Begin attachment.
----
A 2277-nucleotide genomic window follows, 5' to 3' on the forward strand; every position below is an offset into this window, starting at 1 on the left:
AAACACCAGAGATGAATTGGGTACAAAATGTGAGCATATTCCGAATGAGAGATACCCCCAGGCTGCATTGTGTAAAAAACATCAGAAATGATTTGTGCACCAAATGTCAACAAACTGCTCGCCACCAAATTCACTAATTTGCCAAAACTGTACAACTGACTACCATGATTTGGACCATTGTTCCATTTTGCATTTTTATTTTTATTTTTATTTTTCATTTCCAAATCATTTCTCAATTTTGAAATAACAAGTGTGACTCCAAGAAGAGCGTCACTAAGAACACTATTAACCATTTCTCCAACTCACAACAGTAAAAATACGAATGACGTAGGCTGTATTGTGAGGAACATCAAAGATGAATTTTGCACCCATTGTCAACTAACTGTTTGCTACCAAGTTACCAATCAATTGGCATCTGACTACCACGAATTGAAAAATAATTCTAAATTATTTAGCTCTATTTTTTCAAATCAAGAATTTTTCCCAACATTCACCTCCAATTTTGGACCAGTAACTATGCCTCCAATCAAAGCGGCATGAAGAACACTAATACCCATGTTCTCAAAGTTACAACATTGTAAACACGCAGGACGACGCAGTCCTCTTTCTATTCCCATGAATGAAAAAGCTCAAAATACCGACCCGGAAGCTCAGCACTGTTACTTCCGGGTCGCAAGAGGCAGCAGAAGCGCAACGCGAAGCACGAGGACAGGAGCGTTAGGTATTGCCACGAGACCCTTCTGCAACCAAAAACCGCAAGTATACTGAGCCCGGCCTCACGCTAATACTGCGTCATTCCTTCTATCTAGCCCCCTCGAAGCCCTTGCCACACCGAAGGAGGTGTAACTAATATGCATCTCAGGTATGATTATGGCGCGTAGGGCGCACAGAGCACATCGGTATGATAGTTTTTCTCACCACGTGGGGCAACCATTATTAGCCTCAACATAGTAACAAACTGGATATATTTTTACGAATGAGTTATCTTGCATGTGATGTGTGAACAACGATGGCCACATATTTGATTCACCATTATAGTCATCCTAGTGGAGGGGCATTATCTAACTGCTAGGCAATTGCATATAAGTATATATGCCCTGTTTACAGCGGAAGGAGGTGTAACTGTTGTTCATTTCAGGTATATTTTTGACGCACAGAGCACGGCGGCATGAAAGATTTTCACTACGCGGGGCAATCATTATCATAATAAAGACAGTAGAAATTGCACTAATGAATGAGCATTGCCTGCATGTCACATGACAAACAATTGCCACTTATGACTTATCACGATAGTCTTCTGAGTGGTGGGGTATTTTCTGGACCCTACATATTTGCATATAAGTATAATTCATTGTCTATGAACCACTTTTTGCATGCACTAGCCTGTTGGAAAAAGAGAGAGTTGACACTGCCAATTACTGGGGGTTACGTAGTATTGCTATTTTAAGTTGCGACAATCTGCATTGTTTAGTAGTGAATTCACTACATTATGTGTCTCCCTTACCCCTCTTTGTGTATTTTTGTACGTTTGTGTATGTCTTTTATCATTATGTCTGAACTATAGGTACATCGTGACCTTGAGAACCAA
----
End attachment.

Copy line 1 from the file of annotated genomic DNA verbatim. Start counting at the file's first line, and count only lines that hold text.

A 2277-nucleotide genomic window follows, 5' to 3' on the forward strand; every position below is an offset into this window, starting at 1 on the left: